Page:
OLMS Enforcement Statistics - Reporting and Disclosure
Delinquent Reports Cases Processed
Deficient Reports Cases Processed
When a union member files a timely complaint protesting a regularly scheduled election of union officers, OLMS initiates an investigation. If the investigation determines that the union has violated the requirements of the LMRDA, the union may agree to allow OLMS to supervise a new election. If the union refuses to agree to remedy the violation, OLMS may take legal action seeking a new election, if warranted.
The agency also conducts investigations to determine the validity of the imposition or continuation of trusteeships imposed by national unions on subordinate bodies. Trusteeship investigations can only be conducted upon receipt of a complaint from a member or subordinate body.
OLMS Enforcement Statistics - Union Democracy
Election Investigations Conducted
Voluntary Compliance Agreements Obtained
Supervised Elections Conducted
Trusteeship Investigations Conducted
Safeguarding Union Assets
Union officers have a duty to manage the funds and property of the union solely for the benefit of the union in accordance with its constitution and bylaws. A union officer or employee who embezzles or misappropriates union funds or assets commits a federal crime punishable by a fine and/or imprisonment, and OLMS vigorously pursues investigations of these crimes. Following are some of the most significant cases brought by OLMS during FY 2005.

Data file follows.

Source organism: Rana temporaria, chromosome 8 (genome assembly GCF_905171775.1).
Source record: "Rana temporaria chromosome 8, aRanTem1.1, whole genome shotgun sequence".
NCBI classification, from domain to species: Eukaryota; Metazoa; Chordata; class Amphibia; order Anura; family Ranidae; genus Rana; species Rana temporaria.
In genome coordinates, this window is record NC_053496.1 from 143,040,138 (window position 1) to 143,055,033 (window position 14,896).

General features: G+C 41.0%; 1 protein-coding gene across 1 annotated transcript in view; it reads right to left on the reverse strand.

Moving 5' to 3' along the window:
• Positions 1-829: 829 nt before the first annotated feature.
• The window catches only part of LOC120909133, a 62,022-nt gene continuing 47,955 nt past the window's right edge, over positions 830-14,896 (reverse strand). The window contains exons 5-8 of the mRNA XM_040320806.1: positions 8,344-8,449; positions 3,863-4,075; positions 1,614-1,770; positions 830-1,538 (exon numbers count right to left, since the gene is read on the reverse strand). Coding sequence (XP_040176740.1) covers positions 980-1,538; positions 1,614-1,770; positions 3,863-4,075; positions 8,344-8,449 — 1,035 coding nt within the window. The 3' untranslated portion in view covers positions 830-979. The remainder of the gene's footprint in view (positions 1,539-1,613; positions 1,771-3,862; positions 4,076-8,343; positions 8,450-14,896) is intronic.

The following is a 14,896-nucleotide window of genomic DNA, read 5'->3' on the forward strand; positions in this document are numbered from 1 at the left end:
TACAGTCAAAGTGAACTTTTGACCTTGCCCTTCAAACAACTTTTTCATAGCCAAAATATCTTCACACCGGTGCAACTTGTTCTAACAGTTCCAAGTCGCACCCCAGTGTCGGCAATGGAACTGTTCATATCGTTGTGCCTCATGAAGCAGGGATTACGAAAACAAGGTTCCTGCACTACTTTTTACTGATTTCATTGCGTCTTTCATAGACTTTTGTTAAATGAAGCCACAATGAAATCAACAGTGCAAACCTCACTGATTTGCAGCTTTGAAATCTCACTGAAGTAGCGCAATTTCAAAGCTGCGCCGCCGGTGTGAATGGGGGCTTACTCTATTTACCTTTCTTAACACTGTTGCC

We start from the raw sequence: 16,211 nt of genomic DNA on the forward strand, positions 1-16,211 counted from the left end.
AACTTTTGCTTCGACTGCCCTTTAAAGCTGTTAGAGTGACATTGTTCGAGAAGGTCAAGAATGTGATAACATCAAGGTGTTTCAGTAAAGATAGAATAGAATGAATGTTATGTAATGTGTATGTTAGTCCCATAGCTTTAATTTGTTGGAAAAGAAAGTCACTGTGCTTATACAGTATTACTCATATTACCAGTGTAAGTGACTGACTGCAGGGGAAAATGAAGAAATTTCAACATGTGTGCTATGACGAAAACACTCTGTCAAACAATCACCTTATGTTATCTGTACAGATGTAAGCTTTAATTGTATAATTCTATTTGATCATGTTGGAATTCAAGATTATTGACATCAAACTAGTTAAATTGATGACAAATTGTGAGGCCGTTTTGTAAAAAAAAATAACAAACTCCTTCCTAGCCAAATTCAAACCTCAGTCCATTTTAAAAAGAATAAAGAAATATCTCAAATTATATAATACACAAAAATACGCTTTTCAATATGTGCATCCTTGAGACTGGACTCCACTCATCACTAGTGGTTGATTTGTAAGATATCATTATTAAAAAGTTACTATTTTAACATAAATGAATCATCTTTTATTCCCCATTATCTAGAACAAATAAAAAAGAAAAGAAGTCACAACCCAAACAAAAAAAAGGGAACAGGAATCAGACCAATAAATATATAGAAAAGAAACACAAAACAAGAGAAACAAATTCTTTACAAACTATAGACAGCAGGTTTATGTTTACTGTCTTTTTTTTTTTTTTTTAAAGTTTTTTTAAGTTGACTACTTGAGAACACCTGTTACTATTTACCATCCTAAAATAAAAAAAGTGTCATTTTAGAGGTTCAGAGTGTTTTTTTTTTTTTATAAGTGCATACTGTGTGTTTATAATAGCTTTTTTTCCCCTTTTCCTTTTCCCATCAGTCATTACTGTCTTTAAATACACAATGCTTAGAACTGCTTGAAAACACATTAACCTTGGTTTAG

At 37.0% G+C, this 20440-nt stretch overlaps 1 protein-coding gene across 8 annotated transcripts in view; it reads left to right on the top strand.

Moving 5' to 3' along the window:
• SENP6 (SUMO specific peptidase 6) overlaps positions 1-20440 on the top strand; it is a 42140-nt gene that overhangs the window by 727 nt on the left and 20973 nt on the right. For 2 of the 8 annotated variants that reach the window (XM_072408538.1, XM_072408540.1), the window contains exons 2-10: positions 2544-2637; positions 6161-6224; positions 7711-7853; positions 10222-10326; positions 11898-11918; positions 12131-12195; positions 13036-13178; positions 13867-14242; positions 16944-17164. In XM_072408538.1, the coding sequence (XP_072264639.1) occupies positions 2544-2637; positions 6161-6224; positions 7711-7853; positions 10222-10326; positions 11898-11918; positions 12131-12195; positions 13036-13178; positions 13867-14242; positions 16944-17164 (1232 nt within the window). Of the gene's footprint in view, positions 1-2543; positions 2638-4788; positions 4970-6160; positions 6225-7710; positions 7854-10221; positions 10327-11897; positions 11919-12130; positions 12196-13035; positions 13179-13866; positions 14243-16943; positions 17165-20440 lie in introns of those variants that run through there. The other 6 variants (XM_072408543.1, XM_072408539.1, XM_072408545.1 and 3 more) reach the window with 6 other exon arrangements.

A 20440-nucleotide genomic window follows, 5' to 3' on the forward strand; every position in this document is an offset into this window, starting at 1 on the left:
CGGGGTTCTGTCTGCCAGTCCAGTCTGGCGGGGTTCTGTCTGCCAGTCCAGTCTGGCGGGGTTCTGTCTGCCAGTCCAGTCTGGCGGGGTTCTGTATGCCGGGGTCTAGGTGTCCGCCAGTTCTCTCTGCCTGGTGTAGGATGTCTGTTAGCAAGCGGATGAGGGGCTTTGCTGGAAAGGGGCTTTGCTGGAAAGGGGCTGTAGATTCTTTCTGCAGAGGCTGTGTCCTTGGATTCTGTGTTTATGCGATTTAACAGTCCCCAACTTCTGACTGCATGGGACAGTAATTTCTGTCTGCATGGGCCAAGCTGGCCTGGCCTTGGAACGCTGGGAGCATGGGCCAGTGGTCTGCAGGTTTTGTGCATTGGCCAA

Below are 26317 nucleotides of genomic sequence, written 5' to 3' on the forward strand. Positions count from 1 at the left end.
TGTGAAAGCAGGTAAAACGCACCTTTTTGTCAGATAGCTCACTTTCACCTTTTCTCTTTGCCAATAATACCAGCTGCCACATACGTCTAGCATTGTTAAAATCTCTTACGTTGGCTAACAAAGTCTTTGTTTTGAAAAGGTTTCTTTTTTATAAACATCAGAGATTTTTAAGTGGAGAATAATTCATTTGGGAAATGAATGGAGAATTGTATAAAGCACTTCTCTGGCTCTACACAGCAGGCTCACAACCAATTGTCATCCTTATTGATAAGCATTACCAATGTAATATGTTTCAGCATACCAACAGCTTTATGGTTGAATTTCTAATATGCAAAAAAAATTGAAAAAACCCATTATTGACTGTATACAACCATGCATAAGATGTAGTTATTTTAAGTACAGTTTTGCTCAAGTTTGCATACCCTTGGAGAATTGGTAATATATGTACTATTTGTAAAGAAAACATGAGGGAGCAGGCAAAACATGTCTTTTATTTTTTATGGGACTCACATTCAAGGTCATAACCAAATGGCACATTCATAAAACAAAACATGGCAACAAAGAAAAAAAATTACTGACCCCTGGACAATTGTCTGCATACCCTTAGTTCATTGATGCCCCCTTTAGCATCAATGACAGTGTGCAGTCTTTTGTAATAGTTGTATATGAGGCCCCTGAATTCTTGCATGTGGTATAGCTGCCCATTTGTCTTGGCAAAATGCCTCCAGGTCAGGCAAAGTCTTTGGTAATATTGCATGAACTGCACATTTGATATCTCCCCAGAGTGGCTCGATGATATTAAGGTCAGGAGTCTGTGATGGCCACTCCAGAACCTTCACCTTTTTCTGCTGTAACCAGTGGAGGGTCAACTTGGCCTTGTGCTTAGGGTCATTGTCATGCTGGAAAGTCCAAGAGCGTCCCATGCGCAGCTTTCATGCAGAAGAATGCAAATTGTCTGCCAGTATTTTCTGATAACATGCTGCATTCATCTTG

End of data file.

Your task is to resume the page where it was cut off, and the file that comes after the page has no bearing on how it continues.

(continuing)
Investigation of Longshoremen's Local Yields Multiple Indictments
An investigation of Local 1740 of the International Longshoremen's Association and its Health Benefit Plan in San Juan, Puerto Rico, resulted in the indictment of ten individuals and three corporations on July 19, 2005. Among the officials and members indicted were Local 1740 president Jorge Aponte-Figueroa, two union members, Plan Director Ada Perez-Alfonso, Plan Sub-Director Enrique Sosa, and Plan Finance Supervisor Milagros Pagan. In addition, businessmen Angel Ramallo, Francisco Consuegra, Guillermo Rivera, and Rafael Garcia-Perez were also indicted. All individuals were arrested on July 20, 2005.
The indictment accuses Aponte and Sosa of embezzling more than $1.95 million from Local 1740 and accuses Aponte of under-reporting nearly $1.5 million in dues. The indictment also alleges that Aponte, Perez-Alfonso, Pagan, Garcia-Perez, and Ramallo conspired to embezzle health plan funds in excess of $8 million for their personal use.
Long Trial Nets Two More Convictions in Washington Teachers' Union Case